This note is not designed to be a complete summary of the law in this area and should not be relied upon as such. If you require assistance with legal issues then please take legal advice. For further details, or to speak to one of the Landlord and Tenant Team at Bishop & Sewell LLP visit or email:


[1] Mannai Investment Co Ltd v. Eagle Star Assurance [1997] UKHL 19

Oldham Metropolitan Borough Council v Tanna [2017] EWCA Civ 50

Oldham v Tanna – Service on the registered proprietor’s address at the land registry – Is this good service?

Oldham Metropolitan Borough Council v Tanna [2017] EWCA Civ 50

This is a planning case, but it may well be of interest to those dealing with the service of notices.

Ordinarily the address for service, certainly, for 1993 Act matters, is the address shown on the service charge or ground rent demand in accordance with sections 47 and 48 of the Landlord and Tenant Act 1987.

Different considerations apply if the landlord is ‘missing.’

However what Tanna seems to be saying is that, (for planning cases certainly) that service on the registered proprietor’s address as shown at the land registry will be sufficient.

It can only be a matter of time before the point is taken in a leasehold reform case.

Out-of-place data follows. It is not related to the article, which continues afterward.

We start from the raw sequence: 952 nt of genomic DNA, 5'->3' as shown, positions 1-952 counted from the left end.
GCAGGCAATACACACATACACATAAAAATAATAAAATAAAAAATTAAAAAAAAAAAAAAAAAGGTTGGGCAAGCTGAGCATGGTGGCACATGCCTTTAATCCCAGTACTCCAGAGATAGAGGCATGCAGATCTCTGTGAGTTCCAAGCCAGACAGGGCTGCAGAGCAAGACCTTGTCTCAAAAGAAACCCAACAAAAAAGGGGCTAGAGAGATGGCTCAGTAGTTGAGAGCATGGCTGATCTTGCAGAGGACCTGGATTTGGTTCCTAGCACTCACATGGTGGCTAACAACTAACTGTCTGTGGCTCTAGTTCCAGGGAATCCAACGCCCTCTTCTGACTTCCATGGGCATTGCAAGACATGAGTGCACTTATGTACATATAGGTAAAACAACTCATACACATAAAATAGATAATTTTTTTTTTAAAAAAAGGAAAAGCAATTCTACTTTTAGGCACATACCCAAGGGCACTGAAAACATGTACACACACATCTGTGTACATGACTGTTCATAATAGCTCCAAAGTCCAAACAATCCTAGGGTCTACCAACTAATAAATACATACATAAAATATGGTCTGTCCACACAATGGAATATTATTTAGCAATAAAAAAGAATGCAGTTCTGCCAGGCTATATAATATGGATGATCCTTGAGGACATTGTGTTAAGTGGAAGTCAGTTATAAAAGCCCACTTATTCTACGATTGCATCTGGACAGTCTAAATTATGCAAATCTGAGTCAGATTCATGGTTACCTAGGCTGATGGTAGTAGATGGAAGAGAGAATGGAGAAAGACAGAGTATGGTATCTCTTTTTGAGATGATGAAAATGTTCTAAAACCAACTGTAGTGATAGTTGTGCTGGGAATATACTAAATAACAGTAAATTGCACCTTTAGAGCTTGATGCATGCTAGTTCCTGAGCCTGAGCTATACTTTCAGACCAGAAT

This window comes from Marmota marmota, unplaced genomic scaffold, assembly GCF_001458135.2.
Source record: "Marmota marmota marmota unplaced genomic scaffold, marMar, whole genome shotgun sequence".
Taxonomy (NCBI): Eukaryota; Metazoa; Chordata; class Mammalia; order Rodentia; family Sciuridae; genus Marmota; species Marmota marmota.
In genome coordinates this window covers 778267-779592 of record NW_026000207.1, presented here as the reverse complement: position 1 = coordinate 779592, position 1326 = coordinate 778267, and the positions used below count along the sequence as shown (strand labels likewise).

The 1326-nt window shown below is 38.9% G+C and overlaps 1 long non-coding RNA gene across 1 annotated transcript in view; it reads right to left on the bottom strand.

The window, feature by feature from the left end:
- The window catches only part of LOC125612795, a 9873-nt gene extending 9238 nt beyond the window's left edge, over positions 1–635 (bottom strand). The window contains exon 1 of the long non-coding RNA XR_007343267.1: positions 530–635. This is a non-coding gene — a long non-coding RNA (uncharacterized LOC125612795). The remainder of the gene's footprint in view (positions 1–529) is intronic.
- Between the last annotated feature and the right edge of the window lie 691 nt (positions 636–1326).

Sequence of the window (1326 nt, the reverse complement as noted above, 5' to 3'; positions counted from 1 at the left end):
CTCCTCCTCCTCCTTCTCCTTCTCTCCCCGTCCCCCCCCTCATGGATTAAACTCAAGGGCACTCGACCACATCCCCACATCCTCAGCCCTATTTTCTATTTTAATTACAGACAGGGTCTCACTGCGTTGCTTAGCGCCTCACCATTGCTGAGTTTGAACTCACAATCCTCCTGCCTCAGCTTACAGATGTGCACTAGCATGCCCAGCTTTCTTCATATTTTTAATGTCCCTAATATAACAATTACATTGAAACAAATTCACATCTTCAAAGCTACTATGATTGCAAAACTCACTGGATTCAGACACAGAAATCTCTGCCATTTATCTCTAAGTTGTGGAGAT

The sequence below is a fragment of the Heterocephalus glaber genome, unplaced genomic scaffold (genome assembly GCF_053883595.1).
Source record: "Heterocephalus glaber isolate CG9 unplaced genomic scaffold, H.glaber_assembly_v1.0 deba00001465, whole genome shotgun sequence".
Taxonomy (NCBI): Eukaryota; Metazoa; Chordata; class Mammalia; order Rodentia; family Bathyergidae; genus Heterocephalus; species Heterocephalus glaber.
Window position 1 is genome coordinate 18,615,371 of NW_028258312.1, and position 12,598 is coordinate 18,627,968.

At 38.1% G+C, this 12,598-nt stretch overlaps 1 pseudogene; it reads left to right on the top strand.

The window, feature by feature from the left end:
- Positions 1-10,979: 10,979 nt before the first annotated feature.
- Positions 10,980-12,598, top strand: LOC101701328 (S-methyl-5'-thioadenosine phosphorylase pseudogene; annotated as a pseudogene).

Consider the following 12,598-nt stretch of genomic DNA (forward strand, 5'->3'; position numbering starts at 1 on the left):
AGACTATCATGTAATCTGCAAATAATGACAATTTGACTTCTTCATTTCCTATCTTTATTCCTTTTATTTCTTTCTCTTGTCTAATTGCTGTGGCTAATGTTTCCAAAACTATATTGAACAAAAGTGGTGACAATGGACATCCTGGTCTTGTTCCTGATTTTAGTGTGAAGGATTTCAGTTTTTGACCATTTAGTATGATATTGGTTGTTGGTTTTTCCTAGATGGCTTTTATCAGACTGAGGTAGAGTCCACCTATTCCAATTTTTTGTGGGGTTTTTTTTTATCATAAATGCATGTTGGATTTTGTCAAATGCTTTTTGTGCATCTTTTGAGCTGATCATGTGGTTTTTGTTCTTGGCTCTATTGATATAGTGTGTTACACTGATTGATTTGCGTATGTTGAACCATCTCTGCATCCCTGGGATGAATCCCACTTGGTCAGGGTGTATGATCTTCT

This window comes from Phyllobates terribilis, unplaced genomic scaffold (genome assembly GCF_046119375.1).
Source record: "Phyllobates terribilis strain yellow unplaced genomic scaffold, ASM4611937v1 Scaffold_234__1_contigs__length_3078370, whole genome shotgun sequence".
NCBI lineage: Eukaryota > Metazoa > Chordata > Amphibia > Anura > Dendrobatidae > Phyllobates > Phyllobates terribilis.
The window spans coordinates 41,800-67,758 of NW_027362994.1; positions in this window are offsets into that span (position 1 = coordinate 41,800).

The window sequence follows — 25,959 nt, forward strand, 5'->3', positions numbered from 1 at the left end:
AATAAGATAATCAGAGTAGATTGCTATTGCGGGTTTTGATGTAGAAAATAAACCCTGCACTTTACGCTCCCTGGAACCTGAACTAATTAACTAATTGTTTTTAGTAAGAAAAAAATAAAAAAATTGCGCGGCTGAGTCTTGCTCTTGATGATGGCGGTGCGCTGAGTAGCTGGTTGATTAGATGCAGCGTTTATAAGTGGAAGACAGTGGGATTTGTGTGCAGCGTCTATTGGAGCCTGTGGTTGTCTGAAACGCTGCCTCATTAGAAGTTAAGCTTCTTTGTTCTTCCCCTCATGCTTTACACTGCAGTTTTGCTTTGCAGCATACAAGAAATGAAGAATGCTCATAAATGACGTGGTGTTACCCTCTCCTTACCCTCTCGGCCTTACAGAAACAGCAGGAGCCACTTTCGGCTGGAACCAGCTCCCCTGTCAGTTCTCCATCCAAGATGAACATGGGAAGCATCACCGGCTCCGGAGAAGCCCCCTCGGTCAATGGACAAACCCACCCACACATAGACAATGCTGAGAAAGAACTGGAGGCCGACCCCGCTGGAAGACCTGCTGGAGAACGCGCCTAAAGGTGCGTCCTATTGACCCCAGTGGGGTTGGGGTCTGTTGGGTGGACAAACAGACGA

For full details of the case see

The Facts

The case concerned the service of a notice under section 215 of the Town and Country Planning Act 1990 (‘TCPA’) on a Mr Tanna.

Mr Tanna was the registered proprietor of a run down and derelict former nursing home. The local authority wished to serve notice on the basis that the amenity of their area was adversely affected by the condition of the property. This would then pave the way for the local authority to demolish the property and reclaim the cost from Mr Tanna.

Legal Background

The legal issues related to the service of notice under section 215 of the TCPA. Service may be effected at a person’s ‘last known address’ (section 233(2) of the Local Government Act 1972, or ‘by leaving it at the last known place of abode of that person, or where a service address has been given by that person at that address’ (section 329(1)(b) of the TCPA.